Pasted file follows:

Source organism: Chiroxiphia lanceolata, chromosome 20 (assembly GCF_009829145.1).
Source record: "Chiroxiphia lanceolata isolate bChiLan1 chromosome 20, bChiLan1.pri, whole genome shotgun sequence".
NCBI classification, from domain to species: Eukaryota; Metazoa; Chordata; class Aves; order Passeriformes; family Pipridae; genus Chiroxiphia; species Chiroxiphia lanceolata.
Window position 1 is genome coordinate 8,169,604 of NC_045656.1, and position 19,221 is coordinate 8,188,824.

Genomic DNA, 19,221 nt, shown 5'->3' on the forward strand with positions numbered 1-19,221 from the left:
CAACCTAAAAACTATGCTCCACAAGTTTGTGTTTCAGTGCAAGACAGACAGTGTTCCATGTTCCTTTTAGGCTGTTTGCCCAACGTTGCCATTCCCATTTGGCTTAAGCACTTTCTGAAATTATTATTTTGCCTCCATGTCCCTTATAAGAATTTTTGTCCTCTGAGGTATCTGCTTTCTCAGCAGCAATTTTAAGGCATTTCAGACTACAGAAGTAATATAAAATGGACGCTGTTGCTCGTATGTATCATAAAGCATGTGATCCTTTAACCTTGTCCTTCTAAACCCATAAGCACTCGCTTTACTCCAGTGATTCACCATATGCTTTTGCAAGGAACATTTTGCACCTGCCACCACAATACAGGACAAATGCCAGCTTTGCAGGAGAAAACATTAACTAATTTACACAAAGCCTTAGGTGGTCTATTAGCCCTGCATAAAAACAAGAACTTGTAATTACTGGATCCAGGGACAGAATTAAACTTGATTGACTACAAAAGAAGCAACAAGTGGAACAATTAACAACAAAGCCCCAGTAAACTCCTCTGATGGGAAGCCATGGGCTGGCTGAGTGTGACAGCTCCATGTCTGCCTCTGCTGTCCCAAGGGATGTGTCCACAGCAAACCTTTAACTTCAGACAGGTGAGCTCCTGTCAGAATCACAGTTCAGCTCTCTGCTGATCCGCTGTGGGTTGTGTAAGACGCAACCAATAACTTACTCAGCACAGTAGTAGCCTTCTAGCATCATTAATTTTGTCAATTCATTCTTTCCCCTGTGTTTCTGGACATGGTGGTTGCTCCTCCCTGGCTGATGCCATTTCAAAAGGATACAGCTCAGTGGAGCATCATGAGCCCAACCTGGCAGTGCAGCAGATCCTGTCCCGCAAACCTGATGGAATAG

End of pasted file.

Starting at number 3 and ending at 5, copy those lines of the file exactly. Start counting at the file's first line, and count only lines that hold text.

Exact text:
NCBI classification, from domain to species: Eukaryota; Metazoa; Chordata; class Aves; order Passeriformes; family Pipridae; genus Chiroxiphia; species Chiroxiphia lanceolata.
Window position 1 is genome coordinate 8,169,604 of NC_045656.1, and position 19,221 is coordinate 8,188,824.

Genomic DNA, 19,221 nt, shown 5'->3' on the forward strand with positions numbered 1-19,221 from the left: